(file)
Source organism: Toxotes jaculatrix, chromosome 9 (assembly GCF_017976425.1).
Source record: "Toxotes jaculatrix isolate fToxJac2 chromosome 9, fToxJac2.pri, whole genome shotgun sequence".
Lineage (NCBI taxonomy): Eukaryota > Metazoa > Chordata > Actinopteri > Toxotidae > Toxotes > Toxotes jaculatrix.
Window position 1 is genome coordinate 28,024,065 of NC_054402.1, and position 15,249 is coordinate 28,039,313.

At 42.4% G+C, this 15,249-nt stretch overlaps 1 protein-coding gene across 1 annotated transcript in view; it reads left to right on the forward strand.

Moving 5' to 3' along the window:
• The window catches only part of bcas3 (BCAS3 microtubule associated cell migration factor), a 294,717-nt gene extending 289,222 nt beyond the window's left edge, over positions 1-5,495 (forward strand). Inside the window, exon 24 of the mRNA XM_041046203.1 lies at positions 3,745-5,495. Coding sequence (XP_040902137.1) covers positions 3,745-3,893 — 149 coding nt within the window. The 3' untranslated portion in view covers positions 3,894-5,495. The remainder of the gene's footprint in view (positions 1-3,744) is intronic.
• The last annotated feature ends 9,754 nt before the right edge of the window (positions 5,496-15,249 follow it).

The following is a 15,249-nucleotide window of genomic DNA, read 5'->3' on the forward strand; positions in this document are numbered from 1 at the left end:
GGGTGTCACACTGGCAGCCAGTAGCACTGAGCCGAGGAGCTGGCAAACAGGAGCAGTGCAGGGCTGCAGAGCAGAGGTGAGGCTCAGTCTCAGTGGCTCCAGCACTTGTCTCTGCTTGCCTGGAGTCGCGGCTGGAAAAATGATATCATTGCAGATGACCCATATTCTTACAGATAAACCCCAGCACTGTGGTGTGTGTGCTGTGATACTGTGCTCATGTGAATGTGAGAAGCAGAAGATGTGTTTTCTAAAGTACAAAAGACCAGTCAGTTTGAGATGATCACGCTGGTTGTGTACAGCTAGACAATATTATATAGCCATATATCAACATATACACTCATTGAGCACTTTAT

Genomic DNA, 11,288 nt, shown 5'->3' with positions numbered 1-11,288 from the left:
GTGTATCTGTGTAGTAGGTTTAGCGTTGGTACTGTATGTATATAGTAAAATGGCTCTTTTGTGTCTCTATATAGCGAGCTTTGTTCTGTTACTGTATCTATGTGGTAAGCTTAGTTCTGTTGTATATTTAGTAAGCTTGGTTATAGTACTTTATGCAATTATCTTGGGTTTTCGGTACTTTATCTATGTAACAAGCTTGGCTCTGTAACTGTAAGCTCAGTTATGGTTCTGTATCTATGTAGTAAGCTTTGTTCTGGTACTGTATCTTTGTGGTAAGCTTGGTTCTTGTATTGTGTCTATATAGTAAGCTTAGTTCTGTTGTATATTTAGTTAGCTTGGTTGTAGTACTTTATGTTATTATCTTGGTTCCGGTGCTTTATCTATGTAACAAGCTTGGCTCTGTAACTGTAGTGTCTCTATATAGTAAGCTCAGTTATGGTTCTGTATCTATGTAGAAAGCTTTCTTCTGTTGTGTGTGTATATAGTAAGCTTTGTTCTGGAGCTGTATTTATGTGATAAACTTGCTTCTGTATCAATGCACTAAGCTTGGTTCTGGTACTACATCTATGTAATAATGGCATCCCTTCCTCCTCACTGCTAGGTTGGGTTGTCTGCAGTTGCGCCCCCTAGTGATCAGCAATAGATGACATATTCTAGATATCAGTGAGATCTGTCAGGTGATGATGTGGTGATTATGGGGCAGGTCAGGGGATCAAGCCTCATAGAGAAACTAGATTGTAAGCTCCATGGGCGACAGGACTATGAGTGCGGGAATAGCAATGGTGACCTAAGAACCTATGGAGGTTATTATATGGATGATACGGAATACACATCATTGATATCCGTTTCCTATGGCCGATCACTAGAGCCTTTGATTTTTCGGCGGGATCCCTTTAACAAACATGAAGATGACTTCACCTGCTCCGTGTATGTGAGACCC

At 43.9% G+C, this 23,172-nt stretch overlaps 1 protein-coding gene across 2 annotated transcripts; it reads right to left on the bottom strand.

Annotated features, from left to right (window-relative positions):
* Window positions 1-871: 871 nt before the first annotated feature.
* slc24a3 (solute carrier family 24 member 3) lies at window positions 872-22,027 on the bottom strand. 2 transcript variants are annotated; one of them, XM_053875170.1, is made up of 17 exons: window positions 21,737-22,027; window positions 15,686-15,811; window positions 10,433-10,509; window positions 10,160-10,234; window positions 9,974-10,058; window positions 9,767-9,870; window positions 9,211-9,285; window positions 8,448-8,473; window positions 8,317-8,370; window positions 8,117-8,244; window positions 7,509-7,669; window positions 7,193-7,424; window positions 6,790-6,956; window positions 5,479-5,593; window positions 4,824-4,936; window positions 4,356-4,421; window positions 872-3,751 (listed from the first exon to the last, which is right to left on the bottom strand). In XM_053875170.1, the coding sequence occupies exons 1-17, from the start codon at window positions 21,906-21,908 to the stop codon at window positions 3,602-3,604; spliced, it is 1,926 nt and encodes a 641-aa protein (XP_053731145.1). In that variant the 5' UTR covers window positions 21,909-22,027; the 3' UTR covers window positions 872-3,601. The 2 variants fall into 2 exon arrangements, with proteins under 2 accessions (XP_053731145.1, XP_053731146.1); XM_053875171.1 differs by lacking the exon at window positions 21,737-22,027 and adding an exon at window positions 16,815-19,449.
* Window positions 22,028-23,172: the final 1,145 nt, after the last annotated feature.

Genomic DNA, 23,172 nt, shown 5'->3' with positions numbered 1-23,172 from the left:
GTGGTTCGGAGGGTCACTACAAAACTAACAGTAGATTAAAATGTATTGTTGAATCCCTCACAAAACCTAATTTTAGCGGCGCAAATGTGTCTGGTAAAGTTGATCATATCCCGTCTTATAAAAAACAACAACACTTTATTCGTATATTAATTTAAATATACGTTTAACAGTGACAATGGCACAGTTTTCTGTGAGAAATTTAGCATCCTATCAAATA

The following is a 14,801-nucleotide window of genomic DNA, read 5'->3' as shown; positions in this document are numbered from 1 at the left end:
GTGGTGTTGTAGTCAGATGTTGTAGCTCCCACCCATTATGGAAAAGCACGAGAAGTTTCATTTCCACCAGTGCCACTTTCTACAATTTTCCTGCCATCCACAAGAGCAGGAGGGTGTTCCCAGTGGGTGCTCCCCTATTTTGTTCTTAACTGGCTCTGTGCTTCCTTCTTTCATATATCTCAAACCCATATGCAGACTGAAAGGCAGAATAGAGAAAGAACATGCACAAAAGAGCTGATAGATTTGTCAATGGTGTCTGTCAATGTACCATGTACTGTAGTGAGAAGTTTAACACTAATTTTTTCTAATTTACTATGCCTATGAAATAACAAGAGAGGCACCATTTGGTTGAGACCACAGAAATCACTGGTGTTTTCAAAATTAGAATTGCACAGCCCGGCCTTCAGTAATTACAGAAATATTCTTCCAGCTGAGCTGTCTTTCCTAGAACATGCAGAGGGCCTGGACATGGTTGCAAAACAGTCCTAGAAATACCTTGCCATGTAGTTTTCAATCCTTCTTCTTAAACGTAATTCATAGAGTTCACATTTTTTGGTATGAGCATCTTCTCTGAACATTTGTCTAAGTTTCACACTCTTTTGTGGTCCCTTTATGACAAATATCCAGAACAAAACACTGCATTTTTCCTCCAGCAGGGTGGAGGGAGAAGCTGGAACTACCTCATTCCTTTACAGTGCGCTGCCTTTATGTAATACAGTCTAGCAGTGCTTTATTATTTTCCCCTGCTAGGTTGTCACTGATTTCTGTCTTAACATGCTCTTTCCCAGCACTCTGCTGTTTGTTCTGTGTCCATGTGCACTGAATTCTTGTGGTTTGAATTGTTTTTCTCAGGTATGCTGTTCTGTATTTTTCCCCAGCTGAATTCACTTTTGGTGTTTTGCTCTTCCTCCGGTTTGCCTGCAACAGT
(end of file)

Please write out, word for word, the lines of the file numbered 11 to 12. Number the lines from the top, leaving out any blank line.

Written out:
Genomic DNA, 11,288 nt, shown 5'->3' with positions numbered 1-11,288 from the left:
GTGTATCTGTGTAGTAGGTTTAGCGTTGGTACTGTATGTATATAGTAAAATGGCTCTTTTGTGTCTCTATATAGCGAGCTTTGTTCTGTTACTGTATCTATGTGGTAAGCTTAGTTCTGTTGTATATTTAGTAAGCTTGGTTATAGTACTTTATGCAATTATCTTGGGTTTTCGGTACTTTATCTATGTAACAAGCTTGGCTCTGTAACTGTAAGCTCAGTTATGGTTCTGTATCTATGTAGTAAGCTTTGTTCTGGTACTGTATCTTTGTGGTAAGCTTGGTTCTTGTATTGTGTCTATATAGTAAGCTTAGTTCTGTTGTATATTTAGTTAGCTTGGTTGTAGTACTTTATGTTATTATCTTGGTTCCGGTGCTTTATCTATGTAACAAGCTTGGCTCTGTAACTGTAGTGTCTCTATATAGTAAGCTCAGTTATGGTTCTGTATCTATGTAGAAAGCTTTCTTCTGTTGTGTGTGTATATAGTAAGCTTTGTTCTGGAGCTGTATTTATGTGATAAACTTGCTTCTGTATCAATGCACTAAGCTTGGTTCTGGTACTACATCTATGTAATAATGGCATCCCTTCCTCCTCACTGCTAGGTTGGGTTGTCTGCAGTTGCGCCCCCTAGTGATCAGCAATAGATGACATATTCTAGATATCAGTGAGATCTGTCAGGTGATGATGTGGTGATTATGGGGCAGGTCAGGGGATCAAGCCTCATAGAGAAACTAGATTGTAAGCTCCATGGGCGACAGGACTATGAGTGCGGGAATAGCAATGGTGACCTAAGAACCTATGGAGGTTATTATATGGATGATACGGAATACACATCATTGATATCCGTTTCCTATGGCCGATCACTAGAGCCTTTGATTTTTCGGCGGGATCCCTTTAACAAACATGAAGATGACTTCACCTGCTCCGTGTATGTGAGACCC